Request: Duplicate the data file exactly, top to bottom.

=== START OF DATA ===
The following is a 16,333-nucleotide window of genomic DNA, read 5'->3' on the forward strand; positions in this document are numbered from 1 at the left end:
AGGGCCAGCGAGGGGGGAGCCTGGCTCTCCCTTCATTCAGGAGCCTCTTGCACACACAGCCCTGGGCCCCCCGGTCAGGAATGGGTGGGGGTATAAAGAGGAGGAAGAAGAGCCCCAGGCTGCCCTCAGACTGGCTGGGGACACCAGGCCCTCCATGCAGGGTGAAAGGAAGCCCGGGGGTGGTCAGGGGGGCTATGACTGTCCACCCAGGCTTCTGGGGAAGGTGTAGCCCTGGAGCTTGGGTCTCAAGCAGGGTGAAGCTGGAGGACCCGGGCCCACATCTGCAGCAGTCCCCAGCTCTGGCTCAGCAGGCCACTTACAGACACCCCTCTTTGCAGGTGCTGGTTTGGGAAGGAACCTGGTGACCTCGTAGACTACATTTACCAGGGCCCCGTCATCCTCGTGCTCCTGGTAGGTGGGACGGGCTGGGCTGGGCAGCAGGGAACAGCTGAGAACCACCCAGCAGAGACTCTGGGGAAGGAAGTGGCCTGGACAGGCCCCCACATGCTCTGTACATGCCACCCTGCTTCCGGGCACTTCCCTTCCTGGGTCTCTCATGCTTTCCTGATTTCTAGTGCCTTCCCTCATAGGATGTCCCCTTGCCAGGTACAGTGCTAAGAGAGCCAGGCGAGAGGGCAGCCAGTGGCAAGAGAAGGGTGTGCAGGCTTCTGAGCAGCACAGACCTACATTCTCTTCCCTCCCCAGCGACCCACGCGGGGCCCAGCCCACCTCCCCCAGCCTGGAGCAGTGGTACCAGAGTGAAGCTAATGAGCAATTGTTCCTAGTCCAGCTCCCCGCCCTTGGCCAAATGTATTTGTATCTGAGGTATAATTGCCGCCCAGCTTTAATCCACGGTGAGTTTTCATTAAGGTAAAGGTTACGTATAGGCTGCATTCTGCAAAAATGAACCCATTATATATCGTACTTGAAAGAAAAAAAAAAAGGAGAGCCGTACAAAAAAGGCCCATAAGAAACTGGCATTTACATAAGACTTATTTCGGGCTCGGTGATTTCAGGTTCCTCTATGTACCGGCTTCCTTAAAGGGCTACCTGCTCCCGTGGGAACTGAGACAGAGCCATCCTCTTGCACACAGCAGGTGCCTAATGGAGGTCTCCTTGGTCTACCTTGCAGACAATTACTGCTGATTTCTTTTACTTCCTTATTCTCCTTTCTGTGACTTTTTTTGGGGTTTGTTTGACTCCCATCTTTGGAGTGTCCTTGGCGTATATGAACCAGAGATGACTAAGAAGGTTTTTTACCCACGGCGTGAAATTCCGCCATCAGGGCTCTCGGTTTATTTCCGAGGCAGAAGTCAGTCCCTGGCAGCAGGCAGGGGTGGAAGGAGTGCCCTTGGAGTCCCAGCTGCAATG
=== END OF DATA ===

The following is a 16,333-nucleotide window of genomic DNA, read 5'->3' on the forward strand; positions in this document are numbered from 1 at the left end:
AGGGCCAGCGAGGGGGGAGCCTGGCTCTCCCTTCATTCAGGAGCCTCTTGCACACACAGCCCTGGGCCCCCCGGTCAGGAATGGGTGGGGGTATAAAGAGGAGGAAGAAGAGCCCCAGGCTGCCCTCAGACTGGCTGGGGACACCAGGCCCTCCATGCAGGGTGAAAGGAAGCCCGGGGGTGGTCAGGGGGGCTATGACTGTCCACCCAGGCTTCTGGGGAAGGTGTAGCCCTGGAGCTTGGGTCTCAAGCAGGGTGAAGCTGGAGGACCCGGGCCCACATCTGCAGCAGTCCCCAGCTCTGGCTCAGCAGGCCACTTACAGACACCCCTCTTTGCAGGTGCTGGTTTGGGAAGGAACCTGGTGACCTCGTAGACTACATTTACCAGGGCCCCGTCATCCTCGTGCTCCTGGTAGGTGGGACGGGCTGGGCTGGGCAGCAGGGAACAGCTGAGAACCACCCAGCAGAGACTCTGGGGAAGGAAGTGGCCTGGACAGGCCCCCACATGCTCTGTACATGCCACCCTGCTTCCGGGCACTTCCCTTCCTGGGTCTCTCATGCTTTCCTGATTTCTAGTGCCTTCCCTCATAGGATGTCCCCTTGCCAGGTACAGTGCTAAGAGAGCCAGGCGAGAGGGCAGCCAGTGGCAAGAGAAGGGTGTGCAGGCTTCTGAGCAGCACAGACCTACATTCTCTTCCCTCCCCAGCGACCCACGCGGGGCCCAGCCCACCTCCCCCAGCCTGGAGCAGTGGTACCAGAGTGAAGCTAATGAGCAATTGTTCCTAGTCCAGCTCCCCGCCCTTGGCCAAATGTATTTGTATCTGAGGTATAATTGCCGCCCAGCTTTAATCCACGGTGAGTTTTCATTAAGGTAAAGGTTACGTATAGGCTGCATTCTGCAAAAATGAACCCATTATATATCGTACTTGAAAGAAAAAAAAAAAGGAGAGCCGTACAAAAAAGGCCCATAAGAAACTGGCATTTACATAAGACTTATTTCGGGCTCGGTGATTTCAGGTTCCTCTATGTACCGGCTTCCTTAAAGGGCTACCTGCTCCCGTGGGAACTGAGACAGAGCCATCCTCTTGCACACAGCAGGTGCCTAATGGAGGTCTCCTTGGTCTACCTTGCAGACAATTACTGCTGATTTCTTTTACTTCCTTATTCTCCTTTCTGTGACTTTTTTTGGGGTTTGTTTGACTCCCATCTTTGGAGTGTCCTTGGCGTATATGAACCAGAGATGACTAAGAAGGTTTTTTACCCACGGCGTGAAATTCCGCCATCAGGGCTCTCGGTTTATTTCCGAGGCAGAAGTCAGTCCCTGGCAGCAGGCAGGGGTGGAAGGAGTGCCCTTGGAGTCCCAGCTGCAATG